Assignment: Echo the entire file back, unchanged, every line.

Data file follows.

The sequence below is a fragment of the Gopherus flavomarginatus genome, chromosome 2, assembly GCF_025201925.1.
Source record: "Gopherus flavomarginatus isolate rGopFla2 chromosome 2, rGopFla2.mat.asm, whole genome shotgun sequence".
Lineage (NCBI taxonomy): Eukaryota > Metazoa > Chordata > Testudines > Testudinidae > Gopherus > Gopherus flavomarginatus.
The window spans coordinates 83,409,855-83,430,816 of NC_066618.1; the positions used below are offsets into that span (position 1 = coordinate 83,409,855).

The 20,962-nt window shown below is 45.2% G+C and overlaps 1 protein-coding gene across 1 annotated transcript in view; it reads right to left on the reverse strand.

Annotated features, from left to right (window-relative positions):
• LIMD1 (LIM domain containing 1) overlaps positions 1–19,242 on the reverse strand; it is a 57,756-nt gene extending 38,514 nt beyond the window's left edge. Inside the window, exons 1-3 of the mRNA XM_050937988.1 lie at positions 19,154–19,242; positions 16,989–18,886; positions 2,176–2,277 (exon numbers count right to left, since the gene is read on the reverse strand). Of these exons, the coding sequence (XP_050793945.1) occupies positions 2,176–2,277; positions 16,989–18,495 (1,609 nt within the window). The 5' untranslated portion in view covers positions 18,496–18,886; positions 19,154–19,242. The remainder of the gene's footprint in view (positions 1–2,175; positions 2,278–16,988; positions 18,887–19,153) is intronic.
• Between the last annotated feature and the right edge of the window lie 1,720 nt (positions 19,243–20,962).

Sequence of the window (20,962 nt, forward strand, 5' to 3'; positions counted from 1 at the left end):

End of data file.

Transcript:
The sequence below is a fragment of the Gopherus flavomarginatus genome, chromosome 2, assembly GCF_025201925.1.
Source record: "Gopherus flavomarginatus isolate rGopFla2 chromosome 2, rGopFla2.mat.asm, whole genome shotgun sequence".
Lineage (NCBI taxonomy): Eukaryota > Metazoa > Chordata > Testudines > Testudinidae > Gopherus > Gopherus flavomarginatus.
The window spans coordinates 83,409,855-83,430,816 of NC_066618.1; the positions used below are offsets into that span (position 1 = coordinate 83,409,855).

The 20,962-nt window shown below is 45.2% G+C and overlaps 1 protein-coding gene across 1 annotated transcript in view; it reads right to left on the reverse strand.

Annotated features, from left to right (window-relative positions):
• LIMD1 (LIM domain containing 1) overlaps positions 1–19,242 on the reverse strand; it is a 57,756-nt gene extending 38,514 nt beyond the window's left edge. Inside the window, exons 1-3 of the mRNA XM_050937988.1 lie at positions 19,154–19,242; positions 16,989–18,886; positions 2,176–2,277 (exon numbers count right to left, since the gene is read on the reverse strand). Of these exons, the coding sequence (XP_050793945.1) occupies positions 2,176–2,277; positions 16,989–18,495 (1,609 nt within the window). The 5' untranslated portion in view covers positions 18,496–18,886; positions 19,154–19,242. The remainder of the gene's footprint in view (positions 1–2,175; positions 2,278–16,988; positions 18,887–19,153) is intronic.
• Between the last annotated feature and the right edge of the window lie 1,720 nt (positions 19,243–20,962).

Sequence of the window (20,962 nt, forward strand, 5' to 3'; positions counted from 1 at the left end):